The Vedic View of The Universe Part 1: Macrocosm
Before the variegated world of names and forms, there was only consciousness in its unmanifest state. This was the ‘being’- Brahman.
M?y? Shakti is the potential of Brahman to manifest as the universe. Just as you cannot separate heat from the fire, wet-ness from the water, or sunlight from the sun, similarly, you cannot separate M?y? Shakti from Brahman. Heat depends on fire, wet-ness depends on water, sunlight depends on the sun, but the converse does not hold true. Similarly, M?y? depends upon Brahman, but Brahman is independent of M?y?. We will elaborate upon M?y? in greater detail in a different topic.
Wielding M?y? Shakti, now took place the APPARENT “becoming”, and the universe became manifest (we avoid using the word “created”, as creation implies a creator distinct from creation. If at all our ?ch?ryas have used the word ‘creation’, it is to be taken figuratively with this understanding).
Now, one APPEARS as many, but the fundamental being is still Brahman alone. If you look at a mirror, the mirror is one, even if there are innumerable objects inside the mirror. Those objects cannot be counted in the same breath as the mirror itself, as their reality is virtual. Brahman is akin to this mirror, and the objective universe is like the virtual reflection which bears a dependent status. Take for example a dream world, where people and places manifest out of the singular mind, and they dissolve back into the mind the following morning.
Brahman is both the material cause and the intelligent cause of the universe. Moreover, Brahman is the consciousness- which is the Self of all beings. A verse by the 13th century Sringeri Shankar?ch?rya, Sw?mi Vidy?ra?ya ji, states that the same consciousness that enlivens Chaturmukham Brahm?ji, also enlivens this blade of grass, and that consciousness I am.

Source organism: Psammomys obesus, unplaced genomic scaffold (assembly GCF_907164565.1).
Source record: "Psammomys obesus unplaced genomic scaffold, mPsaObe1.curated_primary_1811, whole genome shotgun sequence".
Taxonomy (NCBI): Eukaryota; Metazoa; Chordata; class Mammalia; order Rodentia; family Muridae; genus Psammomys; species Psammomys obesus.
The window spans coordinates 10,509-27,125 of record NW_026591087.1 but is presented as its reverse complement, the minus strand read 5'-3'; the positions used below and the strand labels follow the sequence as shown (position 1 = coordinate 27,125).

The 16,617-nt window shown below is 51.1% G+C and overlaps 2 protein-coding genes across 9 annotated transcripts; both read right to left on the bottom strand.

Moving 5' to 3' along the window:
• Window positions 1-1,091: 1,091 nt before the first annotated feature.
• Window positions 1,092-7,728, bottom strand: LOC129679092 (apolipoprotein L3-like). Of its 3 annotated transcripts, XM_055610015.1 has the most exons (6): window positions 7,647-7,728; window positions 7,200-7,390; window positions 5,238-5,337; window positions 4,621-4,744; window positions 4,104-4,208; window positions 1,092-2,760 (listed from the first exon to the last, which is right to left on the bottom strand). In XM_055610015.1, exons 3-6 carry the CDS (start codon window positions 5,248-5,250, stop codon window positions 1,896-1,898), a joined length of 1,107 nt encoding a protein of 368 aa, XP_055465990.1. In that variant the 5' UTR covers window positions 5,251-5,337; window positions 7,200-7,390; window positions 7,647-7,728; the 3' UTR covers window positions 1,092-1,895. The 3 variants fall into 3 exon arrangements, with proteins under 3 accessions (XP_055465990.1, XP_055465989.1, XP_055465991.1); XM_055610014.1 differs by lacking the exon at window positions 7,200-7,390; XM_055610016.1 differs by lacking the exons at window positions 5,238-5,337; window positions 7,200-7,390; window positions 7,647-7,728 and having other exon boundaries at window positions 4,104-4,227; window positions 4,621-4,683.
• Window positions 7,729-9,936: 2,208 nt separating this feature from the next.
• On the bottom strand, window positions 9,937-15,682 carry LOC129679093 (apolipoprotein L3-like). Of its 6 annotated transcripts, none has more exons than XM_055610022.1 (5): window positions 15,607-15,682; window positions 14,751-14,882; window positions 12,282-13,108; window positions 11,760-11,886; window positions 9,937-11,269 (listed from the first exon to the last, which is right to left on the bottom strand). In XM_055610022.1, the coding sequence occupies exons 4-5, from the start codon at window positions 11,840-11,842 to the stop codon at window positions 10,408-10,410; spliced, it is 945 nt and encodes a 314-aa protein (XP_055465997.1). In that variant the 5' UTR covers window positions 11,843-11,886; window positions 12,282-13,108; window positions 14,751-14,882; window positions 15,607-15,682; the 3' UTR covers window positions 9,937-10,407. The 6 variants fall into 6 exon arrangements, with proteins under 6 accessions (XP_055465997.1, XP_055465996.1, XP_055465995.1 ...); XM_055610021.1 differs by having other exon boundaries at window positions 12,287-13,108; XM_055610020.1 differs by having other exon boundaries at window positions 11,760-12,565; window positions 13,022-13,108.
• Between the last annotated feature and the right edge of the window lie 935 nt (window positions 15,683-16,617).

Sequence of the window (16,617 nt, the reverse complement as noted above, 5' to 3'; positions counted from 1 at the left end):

As we saw earlier, Brahman wielding M?y? is looked upon as ?shvara.
The ‘being’ is to be understood as absolute, whereas the ‘becoming’ is to be understood only as apparent.
With that we can understand several things: Shiva is the being, Shakti/P?rvati is the “becoming”.
Vish?u is the being, Lakshmi is the “becoming”.
Puru?ha is the being, Prakr?ti is the “becoming”.
Brahman is the being, M?y? manifesting as jagat is the “becoming”, and so on.
The former clause of each statement represents the consciousness principle, whereas the latter represents the matter/energy principle. There can be no “life” without the marriage of the two. Consciousness without matter is an unmanifest universe. Matter without consciousness is an inert universe. Only when the two come together, can there be a beautiful interplay of life. Such should also be the glory one invokes in marriage, as symbolized by the various forms of Bhagav?n and their consorts. It must also be noted that while matter and consciousness are painted as distinct, in essence they are one and the same, and there is no duality. Matter is Mithy?- ever changing, transient; whereas consciousness is Satyam- changeless, eternal. Duality (Dvaita) is only apparent, it is Non-duality (Advaitam) the forms the base for the multi-faceted universe.
Understanding the universe helps us appreciate ?shvara. Appreciating the universe helps us understand ?shvara. May one see the universe as ?shvara, and ?shvara as the universe, not excluding oneself from the same.